Don’t ban Facebook!

It is rare that I find myself on the side of the TUC and against the Federation of Small Businesses but today there was a report on the BBC News website around whether or not firms should ban Facebook. Let me deal with the view of the Federation of Small Businesses one by one

1) Huge companies have banned it. Huge companies are good. Therefore banning it is obviously a good thing.

Where do I start with this one! The guy actually opened his argument with it! Wasn’t Enron a huge company…?

2) Small employers won’t be able to put in a good policy.

I have a policy – you can use it as long as it doesn’t interfere with your performance at work, or cause additional cost or degredation to the performance of the company’s internet connection. When did small businesses lose the capacity for common sense? Does that mean that small businesses are unable to have a policy on acceptable internet use to check your bank balance? Mobile phone/landline use? Email use? I think the Federation of Small Businesses is underestimating small businesses. If you can’t deal with the internet you shouldn’t be in business.

3) There was one case of someone using Facebook for 4 hours a day. Clearly this is unacceptable.

Clearly. So put this individual through a performance review process and take appropriate action. What would you do if he or she took a 4 hour lunch break? Or are small businesses unable to have a lunch break policy too?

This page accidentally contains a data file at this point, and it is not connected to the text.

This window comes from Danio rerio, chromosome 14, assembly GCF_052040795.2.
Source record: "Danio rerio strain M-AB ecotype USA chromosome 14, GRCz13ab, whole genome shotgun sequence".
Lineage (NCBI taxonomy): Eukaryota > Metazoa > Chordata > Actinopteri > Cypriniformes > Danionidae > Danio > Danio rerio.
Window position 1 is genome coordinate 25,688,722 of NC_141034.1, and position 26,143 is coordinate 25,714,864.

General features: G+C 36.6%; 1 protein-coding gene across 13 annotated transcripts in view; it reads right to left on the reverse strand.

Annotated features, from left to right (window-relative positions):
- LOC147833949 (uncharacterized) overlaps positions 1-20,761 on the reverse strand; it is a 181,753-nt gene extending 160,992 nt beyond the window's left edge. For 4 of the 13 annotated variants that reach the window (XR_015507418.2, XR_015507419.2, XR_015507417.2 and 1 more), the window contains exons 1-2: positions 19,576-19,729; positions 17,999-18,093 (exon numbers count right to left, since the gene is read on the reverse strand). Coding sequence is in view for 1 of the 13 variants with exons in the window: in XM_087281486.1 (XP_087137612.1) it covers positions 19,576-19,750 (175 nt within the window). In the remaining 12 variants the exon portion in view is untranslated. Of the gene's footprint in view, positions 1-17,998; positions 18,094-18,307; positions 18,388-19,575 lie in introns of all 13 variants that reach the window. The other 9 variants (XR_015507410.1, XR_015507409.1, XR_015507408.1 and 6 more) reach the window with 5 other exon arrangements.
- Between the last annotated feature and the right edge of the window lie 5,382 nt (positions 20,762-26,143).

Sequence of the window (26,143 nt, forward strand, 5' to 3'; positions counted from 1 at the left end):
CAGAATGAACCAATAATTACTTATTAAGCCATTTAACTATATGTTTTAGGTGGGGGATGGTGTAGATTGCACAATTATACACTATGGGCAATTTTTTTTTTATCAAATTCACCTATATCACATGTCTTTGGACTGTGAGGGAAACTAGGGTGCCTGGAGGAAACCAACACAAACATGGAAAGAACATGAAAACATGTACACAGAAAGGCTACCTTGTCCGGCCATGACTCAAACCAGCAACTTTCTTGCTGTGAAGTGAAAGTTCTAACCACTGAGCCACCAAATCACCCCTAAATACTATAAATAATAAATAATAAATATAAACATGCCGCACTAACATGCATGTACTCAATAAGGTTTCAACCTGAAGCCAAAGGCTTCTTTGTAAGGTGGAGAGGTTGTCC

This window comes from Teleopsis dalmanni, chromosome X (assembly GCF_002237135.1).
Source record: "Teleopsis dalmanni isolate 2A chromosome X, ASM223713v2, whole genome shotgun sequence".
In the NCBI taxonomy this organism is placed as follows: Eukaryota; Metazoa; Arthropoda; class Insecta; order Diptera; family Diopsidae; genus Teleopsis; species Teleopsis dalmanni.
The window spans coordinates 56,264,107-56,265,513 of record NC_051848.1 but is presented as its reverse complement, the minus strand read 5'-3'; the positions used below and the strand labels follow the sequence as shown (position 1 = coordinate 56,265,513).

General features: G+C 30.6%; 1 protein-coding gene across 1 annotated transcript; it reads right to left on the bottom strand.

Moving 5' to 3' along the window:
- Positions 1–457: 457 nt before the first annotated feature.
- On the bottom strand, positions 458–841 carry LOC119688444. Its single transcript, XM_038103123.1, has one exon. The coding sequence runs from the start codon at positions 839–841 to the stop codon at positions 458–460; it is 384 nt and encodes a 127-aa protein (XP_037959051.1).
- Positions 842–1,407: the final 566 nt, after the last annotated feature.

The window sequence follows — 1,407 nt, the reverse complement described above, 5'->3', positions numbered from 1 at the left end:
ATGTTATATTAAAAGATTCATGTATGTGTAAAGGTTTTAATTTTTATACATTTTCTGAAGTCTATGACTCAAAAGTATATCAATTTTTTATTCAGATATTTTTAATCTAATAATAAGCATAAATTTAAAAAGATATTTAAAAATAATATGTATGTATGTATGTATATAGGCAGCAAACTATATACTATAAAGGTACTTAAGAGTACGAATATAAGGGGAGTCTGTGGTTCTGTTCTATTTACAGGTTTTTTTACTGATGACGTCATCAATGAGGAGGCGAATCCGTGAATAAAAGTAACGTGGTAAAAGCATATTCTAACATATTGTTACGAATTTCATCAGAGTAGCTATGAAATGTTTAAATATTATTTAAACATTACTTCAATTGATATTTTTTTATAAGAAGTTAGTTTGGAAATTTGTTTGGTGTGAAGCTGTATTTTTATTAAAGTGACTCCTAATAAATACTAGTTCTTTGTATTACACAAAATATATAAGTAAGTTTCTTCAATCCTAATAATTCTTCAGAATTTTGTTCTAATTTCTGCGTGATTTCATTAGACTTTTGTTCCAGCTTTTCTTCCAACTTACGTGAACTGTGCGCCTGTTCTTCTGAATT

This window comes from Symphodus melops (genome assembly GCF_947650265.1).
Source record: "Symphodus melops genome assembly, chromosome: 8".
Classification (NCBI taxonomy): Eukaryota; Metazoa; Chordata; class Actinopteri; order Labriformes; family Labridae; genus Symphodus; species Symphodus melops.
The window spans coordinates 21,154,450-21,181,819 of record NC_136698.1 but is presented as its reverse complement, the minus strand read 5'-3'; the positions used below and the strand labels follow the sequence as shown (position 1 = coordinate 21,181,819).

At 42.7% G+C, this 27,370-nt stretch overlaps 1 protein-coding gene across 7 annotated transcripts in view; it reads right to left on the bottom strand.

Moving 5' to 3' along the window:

4) Because large companies have banned it there is a problem with Facebook “in itself”

I can’t believe he came back to this one and even re-phrased it in a weaker fashion. See point 1.

5) If we put in a policy, the treasury will see it as a taxable benefit

Really dredging the barrel here. Are landlines that people can make the odd personal call on a taxable benefit? What about overall internet access? Facebook is free!

6) Staff who are not into Facebook will resent staff who are and have an adverse affect on industrial relations

So join! I’m sure staff who don’t have on-line bank accounts and don’t have a mobile phone are resentful of those who do.

These views are incredibly short-sighted. Banning something you don’t understand is never successful. Companies that want to compete in the 21st century will need staff who understand and embrace new ways of communicating, and feel that their employers support them in this. When I worked for IBM at the turn of the century similar concerns were being expressed about general internet use. Instead of trying to ban it, IBM put in a policy that said that IBM was an internet company and therefore encouraged its employees to explore the internet during working hours, as long as it did not impact overall performance which would continue to be measured and addressed in the usual way. This is a perfectly sensible policy which would fit small and large businesses alike.

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